Boy, 6, brags about bringing small folding knife to Martin Elementary School, never showed it
New Kensington police say a 6-year-old student brought a folding knife with him to Martin Elementary School on Tuesday, but the New Kensington-Arnold School District superintendent would only acknowledge that “an incident” took place.
“There was an incident (Tuesday) at Martin Elementary School,” Superintendent John Pallone said Wednesday. “The building administration reacted swiftly and promptly to make sure all the students and the staff were safe and turned it over to police. It's now a police matter.”
Acting police Chief Bob Deringer said a student brought a small folding knife to school with him and kept it in his pocket.
He said the student didn't threaten anyone with the knife or display it.
Deringer said staff found out about it around lunchtime.
“He never took it out,” the chief said. “I was told he bragged about it, staff was made aware, security confronted him, he admitted he had it on him, they removed it from him and they contacted the parents.”
Pallone declined to discuss the nature of the incident, citing privacy concerns. He said the district told parents via an automated voicemail message something occurred at the school.
This is the second time in about a month that an incident that district officials have refused to detail has occurred at Martin Elementary School.
The school board, in both a Dec. 21 news release and a subsequent school board meeting, would only say the incident involved a minor student, police were investigating, and that officials had responded in accordance with district policy and the law.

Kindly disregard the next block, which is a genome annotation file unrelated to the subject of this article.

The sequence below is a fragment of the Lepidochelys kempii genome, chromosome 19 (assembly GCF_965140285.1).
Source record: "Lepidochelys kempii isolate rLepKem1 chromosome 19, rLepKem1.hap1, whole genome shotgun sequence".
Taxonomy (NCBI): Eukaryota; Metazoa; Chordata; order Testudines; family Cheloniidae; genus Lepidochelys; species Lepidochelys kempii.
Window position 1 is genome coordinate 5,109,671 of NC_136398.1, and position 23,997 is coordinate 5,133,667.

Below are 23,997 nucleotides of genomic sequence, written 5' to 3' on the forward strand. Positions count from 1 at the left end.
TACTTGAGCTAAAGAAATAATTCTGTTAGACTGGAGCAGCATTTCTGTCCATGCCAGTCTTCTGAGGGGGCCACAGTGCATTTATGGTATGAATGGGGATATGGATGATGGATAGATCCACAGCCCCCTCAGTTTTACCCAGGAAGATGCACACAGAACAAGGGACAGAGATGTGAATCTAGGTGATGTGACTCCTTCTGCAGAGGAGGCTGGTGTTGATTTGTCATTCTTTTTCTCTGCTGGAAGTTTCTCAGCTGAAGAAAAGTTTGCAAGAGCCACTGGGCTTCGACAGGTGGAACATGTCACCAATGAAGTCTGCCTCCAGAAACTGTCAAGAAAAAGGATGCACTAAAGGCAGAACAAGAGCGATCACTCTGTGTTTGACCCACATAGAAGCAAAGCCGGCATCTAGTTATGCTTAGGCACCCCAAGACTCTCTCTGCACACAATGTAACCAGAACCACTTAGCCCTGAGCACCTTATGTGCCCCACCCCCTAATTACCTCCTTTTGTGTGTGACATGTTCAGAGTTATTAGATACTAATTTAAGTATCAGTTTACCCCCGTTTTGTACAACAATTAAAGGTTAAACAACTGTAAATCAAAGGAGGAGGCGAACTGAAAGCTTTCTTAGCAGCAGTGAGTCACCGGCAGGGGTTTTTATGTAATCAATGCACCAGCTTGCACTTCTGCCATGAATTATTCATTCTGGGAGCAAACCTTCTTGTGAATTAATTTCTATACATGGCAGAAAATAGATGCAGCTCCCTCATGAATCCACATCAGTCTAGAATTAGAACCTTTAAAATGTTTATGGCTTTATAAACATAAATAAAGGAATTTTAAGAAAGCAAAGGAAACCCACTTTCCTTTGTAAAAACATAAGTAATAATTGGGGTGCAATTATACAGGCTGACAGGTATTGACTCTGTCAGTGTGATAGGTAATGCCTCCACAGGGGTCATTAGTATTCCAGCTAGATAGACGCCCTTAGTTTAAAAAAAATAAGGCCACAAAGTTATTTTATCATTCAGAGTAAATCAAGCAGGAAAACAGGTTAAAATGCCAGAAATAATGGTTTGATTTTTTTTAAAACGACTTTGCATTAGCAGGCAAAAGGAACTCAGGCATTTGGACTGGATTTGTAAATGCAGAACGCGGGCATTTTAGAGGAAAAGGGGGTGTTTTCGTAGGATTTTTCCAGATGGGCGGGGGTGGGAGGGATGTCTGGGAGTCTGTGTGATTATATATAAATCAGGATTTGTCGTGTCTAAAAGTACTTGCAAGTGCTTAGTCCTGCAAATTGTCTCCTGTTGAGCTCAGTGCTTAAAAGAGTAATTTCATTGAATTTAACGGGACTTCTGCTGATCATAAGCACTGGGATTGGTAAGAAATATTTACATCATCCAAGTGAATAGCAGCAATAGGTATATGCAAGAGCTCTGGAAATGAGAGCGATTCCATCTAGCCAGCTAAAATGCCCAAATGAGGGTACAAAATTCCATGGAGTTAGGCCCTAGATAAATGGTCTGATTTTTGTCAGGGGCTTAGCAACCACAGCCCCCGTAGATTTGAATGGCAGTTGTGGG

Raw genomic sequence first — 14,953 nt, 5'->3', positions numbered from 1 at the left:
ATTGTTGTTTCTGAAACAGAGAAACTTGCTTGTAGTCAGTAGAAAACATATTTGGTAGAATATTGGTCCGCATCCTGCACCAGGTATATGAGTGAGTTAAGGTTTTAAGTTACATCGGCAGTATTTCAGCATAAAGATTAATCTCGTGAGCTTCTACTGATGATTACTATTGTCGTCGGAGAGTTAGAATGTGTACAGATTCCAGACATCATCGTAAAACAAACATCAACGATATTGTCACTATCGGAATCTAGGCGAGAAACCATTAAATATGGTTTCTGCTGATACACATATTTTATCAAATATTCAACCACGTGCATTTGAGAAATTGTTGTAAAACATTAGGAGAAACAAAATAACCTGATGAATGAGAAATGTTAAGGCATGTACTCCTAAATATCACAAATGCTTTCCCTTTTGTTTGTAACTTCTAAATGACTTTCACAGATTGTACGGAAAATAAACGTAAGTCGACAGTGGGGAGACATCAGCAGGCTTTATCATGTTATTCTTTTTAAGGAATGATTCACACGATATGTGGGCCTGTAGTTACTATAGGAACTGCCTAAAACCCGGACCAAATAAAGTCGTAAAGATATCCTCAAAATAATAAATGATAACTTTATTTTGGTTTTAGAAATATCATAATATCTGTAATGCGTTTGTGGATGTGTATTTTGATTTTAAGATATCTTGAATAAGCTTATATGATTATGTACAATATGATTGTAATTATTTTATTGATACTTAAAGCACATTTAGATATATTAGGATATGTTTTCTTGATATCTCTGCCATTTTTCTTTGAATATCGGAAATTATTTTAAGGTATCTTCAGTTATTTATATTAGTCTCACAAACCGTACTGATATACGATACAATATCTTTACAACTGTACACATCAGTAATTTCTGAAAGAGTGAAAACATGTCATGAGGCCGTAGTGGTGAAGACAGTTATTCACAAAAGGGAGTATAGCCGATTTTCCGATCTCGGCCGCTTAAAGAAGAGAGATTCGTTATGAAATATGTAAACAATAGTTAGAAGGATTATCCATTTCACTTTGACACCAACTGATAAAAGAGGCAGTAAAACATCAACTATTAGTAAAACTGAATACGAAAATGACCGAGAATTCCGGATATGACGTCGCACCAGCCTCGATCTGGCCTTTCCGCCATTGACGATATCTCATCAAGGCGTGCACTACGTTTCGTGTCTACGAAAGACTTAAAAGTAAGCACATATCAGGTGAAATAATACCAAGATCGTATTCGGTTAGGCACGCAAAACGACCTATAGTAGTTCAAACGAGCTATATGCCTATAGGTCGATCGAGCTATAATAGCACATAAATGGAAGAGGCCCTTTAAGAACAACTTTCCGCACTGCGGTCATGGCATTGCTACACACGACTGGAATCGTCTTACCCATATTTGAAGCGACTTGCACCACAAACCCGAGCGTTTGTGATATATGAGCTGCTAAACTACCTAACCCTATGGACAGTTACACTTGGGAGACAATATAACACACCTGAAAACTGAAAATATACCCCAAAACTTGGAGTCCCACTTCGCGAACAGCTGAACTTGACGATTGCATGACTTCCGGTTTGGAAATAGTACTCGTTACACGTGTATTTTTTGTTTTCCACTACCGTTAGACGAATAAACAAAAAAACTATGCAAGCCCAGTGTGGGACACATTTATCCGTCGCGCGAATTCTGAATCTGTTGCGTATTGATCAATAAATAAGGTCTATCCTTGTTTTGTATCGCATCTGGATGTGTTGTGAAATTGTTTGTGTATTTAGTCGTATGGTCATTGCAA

Some parents claimed the incident involved a loaded handgun coming into the school in a student's backpack.
Pallone on Wednesday said there have been incidents where students have brought “inappropriate” things to school, such as toys that look like weapons. He said parents should check their kids' bookbags before they come to school.
“If the parents would check their kids' bookbags ... some of these ‘low hanging fruit' issues wouldn't be there,” he said.
Kay Boberg, who has a 5-year-old son who attends Martin, said she received a voicemail from the district Wednesday morning.
She said the voicemail said there had been another incident at the school, but it did not give details.
“It's pretty ridiculous,” she said. “I think we should know what's going on with the school and what's being brought into the school.”
She said it would have been helpful if the district explained the nature of the incident in the voicemail so parents could talk about it with their children, but is happy it let parents know something happened.
“It was a lot nicer to get it this soon rather than a week after the last incident,” she said. “It shows that they are trying to take a step in the right direction.”
Pallone said the district made an agreement with parents in December to inform them anytime an incident took place by sending them a notification.
“We're keeping up our end of the deal,” he said.
The school board is scheduled to meet at 7 tonight.
Madasyn Czebiniak is a Tribune-Review staff writer. Reach her at 724-226-4702, firstname.lastname@example.org or via Twitter @maddyczebstrib.